By Chick Moorman and Thomas Haller
It's that time of year again. The students know summer break is imminent. So do the parents. And so do you.
It's the perfect time to reflect. You could reflect on your successes with those students who grew immensely. You could dwell on the ones you wished had made more progress academically, behaviorally, and emotionally. You could count your wins or tally your losses. You could look at yourself and realize how much you gave to your professional practice this school year. You gave time, energy, money, effort, and more. You probably busted your butt. Most educators do.
This year we suggest reflecting on a topic that is not as often examined. How about looking back at what you received? Yes, what did you get this year? What was given to you?
Maybe you received an appreciative note from a parent, a piece of artwork from a student, or a few helpful words from your administrator. Perhaps you got a beautiful rose on Teacher Appreciation Day or a book of educational humor from your Secret Santa. Perhaps you received the opportunity to attend a meaningful staff development day. You probably remember those and have already counted them. But did you recall and count any of the gifts that follow?
Perhaps you received some of these:
A colleague's shoulder to lean on when you were frustrated.
A subtle smile from a student who received your feedback in a way that separated the deed from the doer.
An opportunity to hold a student accountable for his actions without wounding his spirit.
More challenging questions than predictable answers coming from students.
The courage and opportunity to step back and allow students to struggle.
Listening, given by a coworker when you really wanted to hear yourself vent.
A student asking for help when you weren't aware they required it.
Numerous opportunities to fix the problem rather than fix blame.
An idea from a colleague that helped your improving readers continue to improve.
Invitations to stand up and speak up when the administration announced there would be an increase in student testing this year.
More data that "being right" doesn't work.
Realizing that you were only one thought away from finding the peace and the calm that helped you deal with an important situation productively.
Donations of Kleenex, wipes and juice cans from parents.
Classroom situations that helped you model solution seeking instead of punishment.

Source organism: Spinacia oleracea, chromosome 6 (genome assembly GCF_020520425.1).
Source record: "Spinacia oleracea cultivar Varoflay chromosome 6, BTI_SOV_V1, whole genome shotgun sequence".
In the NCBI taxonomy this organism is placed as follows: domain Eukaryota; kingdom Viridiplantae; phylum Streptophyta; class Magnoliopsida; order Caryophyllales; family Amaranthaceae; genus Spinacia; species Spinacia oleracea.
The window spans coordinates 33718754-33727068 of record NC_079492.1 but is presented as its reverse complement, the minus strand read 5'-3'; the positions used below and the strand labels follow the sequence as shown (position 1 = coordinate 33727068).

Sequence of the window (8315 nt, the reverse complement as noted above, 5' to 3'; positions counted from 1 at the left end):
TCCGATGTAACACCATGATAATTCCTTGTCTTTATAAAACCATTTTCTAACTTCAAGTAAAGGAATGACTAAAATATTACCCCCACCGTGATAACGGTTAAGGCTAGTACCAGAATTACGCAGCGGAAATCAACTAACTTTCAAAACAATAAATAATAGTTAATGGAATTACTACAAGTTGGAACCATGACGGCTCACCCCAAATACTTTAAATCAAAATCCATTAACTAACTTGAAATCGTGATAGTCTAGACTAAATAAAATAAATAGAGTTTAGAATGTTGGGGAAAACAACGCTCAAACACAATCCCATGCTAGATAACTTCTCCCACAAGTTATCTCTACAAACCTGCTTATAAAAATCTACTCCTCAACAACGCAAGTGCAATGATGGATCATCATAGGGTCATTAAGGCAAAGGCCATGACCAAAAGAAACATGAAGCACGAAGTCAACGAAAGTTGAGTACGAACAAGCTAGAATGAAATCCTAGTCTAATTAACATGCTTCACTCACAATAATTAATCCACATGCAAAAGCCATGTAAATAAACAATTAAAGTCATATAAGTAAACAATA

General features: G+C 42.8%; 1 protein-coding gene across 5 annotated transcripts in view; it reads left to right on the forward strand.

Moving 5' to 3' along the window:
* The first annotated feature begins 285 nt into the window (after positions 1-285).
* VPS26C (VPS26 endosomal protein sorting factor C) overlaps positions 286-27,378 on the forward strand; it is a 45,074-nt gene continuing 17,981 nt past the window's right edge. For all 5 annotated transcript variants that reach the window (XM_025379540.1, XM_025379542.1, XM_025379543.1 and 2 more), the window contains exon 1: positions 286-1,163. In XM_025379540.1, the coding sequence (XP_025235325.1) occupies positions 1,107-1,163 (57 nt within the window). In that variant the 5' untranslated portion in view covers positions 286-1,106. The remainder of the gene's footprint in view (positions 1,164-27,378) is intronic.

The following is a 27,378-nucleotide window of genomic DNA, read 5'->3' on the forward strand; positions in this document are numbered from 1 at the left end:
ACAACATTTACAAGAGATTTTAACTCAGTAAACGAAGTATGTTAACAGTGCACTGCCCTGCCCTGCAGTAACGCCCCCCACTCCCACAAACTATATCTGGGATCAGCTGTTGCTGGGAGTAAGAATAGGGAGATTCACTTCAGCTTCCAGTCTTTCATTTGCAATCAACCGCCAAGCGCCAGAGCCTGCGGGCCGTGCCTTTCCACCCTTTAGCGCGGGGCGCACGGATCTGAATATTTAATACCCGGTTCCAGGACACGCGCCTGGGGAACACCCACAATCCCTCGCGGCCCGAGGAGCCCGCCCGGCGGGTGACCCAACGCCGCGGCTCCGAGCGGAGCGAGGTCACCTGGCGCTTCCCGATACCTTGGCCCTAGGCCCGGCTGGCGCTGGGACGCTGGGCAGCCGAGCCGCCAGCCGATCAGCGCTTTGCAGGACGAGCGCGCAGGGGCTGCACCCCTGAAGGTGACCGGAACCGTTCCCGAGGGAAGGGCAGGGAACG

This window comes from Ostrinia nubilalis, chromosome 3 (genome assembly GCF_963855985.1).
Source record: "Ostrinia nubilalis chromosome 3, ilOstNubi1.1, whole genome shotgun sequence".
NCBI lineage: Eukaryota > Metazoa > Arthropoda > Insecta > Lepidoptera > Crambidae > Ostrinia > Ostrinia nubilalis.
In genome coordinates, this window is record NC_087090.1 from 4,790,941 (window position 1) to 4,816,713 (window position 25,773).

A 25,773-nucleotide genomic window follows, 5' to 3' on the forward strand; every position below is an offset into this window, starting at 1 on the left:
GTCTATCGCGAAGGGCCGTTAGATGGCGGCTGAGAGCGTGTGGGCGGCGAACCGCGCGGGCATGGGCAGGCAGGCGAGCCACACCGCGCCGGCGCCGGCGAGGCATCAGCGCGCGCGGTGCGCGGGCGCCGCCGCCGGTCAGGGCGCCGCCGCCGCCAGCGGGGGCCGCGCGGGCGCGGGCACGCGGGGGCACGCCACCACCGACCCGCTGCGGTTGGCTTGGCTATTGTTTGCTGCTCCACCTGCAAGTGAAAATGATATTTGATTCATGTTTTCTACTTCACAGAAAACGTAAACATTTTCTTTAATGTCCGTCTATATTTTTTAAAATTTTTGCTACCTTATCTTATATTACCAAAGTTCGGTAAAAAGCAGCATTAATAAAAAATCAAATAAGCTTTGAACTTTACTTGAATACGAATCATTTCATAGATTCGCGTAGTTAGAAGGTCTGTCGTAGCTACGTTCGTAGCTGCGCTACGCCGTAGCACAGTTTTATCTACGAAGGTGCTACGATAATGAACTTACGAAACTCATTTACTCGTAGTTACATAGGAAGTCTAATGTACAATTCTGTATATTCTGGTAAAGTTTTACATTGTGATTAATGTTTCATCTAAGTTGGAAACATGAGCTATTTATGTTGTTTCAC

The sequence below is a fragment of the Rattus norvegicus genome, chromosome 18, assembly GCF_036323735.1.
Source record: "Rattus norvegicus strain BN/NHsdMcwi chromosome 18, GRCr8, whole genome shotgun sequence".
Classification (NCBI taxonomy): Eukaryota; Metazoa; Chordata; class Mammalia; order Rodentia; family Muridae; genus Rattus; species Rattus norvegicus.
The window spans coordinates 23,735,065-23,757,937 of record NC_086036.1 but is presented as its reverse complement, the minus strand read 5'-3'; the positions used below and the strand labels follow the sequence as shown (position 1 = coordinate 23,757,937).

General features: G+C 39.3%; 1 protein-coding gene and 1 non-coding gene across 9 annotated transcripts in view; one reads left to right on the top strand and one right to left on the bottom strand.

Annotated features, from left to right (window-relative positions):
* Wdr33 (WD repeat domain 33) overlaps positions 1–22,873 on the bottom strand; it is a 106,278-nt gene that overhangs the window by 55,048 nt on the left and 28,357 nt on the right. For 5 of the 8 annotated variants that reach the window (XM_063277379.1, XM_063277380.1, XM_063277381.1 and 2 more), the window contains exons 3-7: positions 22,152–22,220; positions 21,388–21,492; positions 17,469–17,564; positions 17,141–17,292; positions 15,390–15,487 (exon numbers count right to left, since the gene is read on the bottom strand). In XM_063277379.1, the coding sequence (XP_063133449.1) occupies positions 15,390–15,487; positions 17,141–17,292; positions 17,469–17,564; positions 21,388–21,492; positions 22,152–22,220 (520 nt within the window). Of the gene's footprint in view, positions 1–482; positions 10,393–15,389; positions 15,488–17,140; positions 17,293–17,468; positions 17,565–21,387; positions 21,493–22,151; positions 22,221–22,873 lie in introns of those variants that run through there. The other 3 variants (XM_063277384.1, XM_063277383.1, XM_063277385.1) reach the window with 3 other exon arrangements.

A timely hug from someone who knew.
The opportunity to pass that hug on to someone else.
Helpful information from parents describing how your homework assignments negatively impact their family time.
An unspoken invitation to become part of the revolution.
You know which one.
Noticing a student increase her consciousness and become fully aware of her behavior and the effect it has on others.
The responsibility of leadership in your professional organization.
The courage to follow your intuition over intellect.
Frustration that helped you move to a new stance and attitude.
Situations that called you to speak your truth.
A ton of chances to start again today, anew.
The opportunity to see attack as a call for help.
Conditions that required you to employ flexibility.
Invitations to take actions on behalf of students.
The realization that it is all perfect.
Newsletters, encouragement and appreciation from Chick and Thomas.
This summer break, fill yourself up with thoughts of what you received this school year. Fill to overflowing. Listing, picturing, thinking and talking about what you received will help you feel abundant. It will help you stay conscious of the many gifts sent your way. Since what you concentrate on expands, you can expect more in the future. Appreciate the gifts and enjoy your summer. You deserve it.
Chick Moorman and Thomas Haller are the coauthors of The Teacher Talk Advantage: Five Voices of Effective Teaching. They are two of the world's foremost authorities on raising responsible, caring, confident children. They publish a free monthly e-zine for educators and another for parents. To sign up for their newsletters or learn more about the seminars they offer teachers and parents, visit their websites today: www.chickmoorman.com and www.thomashaller.com